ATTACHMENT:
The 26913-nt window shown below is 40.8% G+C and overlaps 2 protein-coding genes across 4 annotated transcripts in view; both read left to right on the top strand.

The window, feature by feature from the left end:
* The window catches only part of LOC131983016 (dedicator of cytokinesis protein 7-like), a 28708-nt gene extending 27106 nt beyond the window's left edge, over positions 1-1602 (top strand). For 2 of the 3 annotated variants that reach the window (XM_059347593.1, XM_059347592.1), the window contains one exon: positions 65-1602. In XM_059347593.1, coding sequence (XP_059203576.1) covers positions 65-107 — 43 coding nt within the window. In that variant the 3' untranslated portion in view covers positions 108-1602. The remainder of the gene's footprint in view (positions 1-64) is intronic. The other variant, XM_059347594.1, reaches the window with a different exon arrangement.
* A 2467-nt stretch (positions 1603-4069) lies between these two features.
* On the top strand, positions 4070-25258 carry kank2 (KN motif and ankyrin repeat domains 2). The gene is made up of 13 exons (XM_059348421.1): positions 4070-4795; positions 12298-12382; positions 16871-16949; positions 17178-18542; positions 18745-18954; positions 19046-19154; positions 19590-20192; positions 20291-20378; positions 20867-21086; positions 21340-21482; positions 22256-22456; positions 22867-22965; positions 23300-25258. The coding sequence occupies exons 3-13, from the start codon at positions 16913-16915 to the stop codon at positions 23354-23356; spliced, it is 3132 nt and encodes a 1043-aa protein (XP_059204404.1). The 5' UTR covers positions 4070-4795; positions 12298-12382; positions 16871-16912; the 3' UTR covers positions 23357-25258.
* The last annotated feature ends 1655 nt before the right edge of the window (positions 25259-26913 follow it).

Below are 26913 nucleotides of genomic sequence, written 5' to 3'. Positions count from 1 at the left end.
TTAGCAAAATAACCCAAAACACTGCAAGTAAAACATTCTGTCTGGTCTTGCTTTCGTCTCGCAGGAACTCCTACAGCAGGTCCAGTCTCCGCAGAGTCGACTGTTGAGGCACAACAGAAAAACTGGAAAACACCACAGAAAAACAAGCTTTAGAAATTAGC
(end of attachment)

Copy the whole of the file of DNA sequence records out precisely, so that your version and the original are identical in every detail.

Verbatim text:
The 26913-nt window shown below is 40.8% G+C and overlaps 2 protein-coding genes across 4 annotated transcripts in view; both read left to right on the top strand.

The window, feature by feature from the left end:
* The window catches only part of LOC131983016 (dedicator of cytokinesis protein 7-like), a 28708-nt gene extending 27106 nt beyond the window's left edge, over positions 1-1602 (top strand). For 2 of the 3 annotated variants that reach the window (XM_059347593.1, XM_059347592.1), the window contains one exon: positions 65-1602. In XM_059347593.1, coding sequence (XP_059203576.1) covers positions 65-107 — 43 coding nt within the window. In that variant the 3' untranslated portion in view covers positions 108-1602. The remainder of the gene's footprint in view (positions 1-64) is intronic. The other variant, XM_059347594.1, reaches the window with a different exon arrangement.
* A 2467-nt stretch (positions 1603-4069) lies between these two features.
* On the top strand, positions 4070-25258 carry kank2 (KN motif and ankyrin repeat domains 2). The gene is made up of 13 exons (XM_059348421.1): positions 4070-4795; positions 12298-12382; positions 16871-16949; positions 17178-18542; positions 18745-18954; positions 19046-19154; positions 19590-20192; positions 20291-20378; positions 20867-21086; positions 21340-21482; positions 22256-22456; positions 22867-22965; positions 23300-25258. The coding sequence occupies exons 3-13, from the start codon at positions 16913-16915 to the stop codon at positions 23354-23356; spliced, it is 3132 nt and encodes a 1043-aa protein (XP_059204404.1). The 5' UTR covers positions 4070-4795; positions 12298-12382; positions 16871-16912; the 3' UTR covers positions 23357-25258.
* The last annotated feature ends 1655 nt before the right edge of the window (positions 25259-26913 follow it).

Below are 26913 nucleotides of genomic sequence, written 5' to 3'. Positions count from 1 at the left end.
TTAGCAAAATAACCCAAAACACTGCAAGTAAAACATTCTGTCTGGTCTTGCTTTCGTCTCGCAGGAACTCCTACAGCAGGTCCAGTCTCCGCAGAGTCGACTGTTGAGGCACAACAGAAAAACTGGAAAACACCACAGAAAAACAAGCTTTAGAAATTAGC